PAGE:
Excerpt from new book Wilderness

Embrace brokenness; it can make you whole

As we go through the wilderness, we have the distinct sense that we have been or are being changed in some fundamental way. Something inside feels broken and we know that even if it were mended, we will never be the same. We may wonder if we will ever be happy again or if we are doomed to spend the rest of our days roaming the earth as ghosts, absent but present. Unsurprisingly, we resist brokenness because the very idea is negative; it means being damaged, fractured, injured, split, demoralized, subdued and many other gloomy adjectives. It has an upside, however.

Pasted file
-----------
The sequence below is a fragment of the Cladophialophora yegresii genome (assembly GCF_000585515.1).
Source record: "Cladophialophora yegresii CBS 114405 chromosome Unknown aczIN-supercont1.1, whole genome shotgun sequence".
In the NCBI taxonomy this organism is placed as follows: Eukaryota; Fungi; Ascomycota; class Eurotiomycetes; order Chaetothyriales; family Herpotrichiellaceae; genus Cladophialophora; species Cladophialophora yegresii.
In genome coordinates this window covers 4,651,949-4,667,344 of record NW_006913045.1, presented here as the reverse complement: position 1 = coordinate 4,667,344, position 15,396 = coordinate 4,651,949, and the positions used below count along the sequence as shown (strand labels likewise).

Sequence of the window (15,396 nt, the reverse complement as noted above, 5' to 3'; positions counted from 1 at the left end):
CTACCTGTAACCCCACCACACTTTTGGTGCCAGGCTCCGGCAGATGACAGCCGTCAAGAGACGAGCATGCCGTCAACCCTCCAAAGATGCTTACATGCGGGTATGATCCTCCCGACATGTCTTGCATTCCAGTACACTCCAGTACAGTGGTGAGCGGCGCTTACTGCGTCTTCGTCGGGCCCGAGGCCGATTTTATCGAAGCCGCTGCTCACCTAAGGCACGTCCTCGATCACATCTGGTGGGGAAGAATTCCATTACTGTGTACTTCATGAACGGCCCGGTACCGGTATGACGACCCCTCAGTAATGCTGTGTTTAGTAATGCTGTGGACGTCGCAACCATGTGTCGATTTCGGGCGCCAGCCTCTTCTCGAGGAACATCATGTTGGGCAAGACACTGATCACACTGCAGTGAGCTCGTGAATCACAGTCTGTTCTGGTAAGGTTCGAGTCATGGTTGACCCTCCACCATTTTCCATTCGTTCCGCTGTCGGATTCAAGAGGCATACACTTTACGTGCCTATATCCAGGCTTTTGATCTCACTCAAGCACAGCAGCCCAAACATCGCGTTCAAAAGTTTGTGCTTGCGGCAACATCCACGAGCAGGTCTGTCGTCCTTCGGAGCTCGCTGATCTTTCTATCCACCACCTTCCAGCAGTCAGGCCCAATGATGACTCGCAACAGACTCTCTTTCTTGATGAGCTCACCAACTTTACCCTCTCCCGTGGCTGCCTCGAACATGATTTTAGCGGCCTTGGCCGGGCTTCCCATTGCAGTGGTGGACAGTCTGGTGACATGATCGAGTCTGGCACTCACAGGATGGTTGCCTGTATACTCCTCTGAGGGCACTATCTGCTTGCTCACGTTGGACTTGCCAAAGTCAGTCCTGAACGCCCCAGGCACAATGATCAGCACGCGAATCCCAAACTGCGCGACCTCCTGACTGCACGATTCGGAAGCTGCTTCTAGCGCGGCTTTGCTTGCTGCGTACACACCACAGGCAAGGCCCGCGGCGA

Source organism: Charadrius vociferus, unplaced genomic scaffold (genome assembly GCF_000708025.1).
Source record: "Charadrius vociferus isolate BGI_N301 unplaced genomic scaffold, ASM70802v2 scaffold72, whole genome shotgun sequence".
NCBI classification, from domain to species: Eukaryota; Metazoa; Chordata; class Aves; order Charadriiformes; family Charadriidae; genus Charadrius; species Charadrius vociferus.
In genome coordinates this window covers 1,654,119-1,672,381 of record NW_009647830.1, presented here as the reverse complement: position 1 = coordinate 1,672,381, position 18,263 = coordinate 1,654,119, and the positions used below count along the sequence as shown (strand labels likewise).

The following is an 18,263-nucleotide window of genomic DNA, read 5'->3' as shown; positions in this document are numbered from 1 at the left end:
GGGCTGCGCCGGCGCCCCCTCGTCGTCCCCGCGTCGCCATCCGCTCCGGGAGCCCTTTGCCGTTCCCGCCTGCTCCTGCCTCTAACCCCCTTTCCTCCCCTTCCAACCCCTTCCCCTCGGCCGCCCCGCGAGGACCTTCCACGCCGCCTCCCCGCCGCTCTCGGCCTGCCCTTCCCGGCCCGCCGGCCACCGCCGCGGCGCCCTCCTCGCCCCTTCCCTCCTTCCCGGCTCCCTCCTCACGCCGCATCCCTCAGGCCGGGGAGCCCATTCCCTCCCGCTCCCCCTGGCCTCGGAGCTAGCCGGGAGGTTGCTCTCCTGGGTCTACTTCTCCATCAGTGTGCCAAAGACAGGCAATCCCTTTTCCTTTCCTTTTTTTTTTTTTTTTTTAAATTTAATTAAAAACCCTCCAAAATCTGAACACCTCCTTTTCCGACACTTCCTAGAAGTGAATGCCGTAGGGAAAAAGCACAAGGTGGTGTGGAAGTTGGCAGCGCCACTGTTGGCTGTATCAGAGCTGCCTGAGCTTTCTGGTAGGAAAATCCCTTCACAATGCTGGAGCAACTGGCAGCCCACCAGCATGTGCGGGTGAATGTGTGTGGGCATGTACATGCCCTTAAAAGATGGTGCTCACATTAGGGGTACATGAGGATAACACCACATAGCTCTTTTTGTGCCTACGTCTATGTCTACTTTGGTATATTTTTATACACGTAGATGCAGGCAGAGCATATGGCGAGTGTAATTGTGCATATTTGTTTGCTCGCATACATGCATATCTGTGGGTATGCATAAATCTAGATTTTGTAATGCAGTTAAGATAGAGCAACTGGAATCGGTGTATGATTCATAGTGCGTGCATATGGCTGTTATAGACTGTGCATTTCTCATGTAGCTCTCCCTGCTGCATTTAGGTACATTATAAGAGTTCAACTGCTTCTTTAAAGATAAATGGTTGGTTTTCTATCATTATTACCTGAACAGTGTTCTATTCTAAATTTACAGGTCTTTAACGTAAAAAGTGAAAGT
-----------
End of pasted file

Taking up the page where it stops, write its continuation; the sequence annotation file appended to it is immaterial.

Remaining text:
By fundamentally altering the way we view both ourselves and life, brokenness transforms us, enabling us to effectively live anew. It generates humility and sensitivity to others in a way that few other things can. It replaces brashness with gentleness, being judgmental with mercy and uptightness with the ability to wear life loosely. It also enables us to appreciate the fragility of life and human nature, and the slights that once offended us become as dust that we simply shake off our feet. When we are broken, we can apologize with ease because we recognize that an apology is not beneath our dignity, it affirms it. Brokenness makes us quieter, enabling us to become better listeners who are aware of our own limitations and life’s awesomeness. When Joseph embraced his brothers after his promotion, he was no longer the arrogant kid who was looking forward to being bowed to, but God’s broken humble servant-leader.

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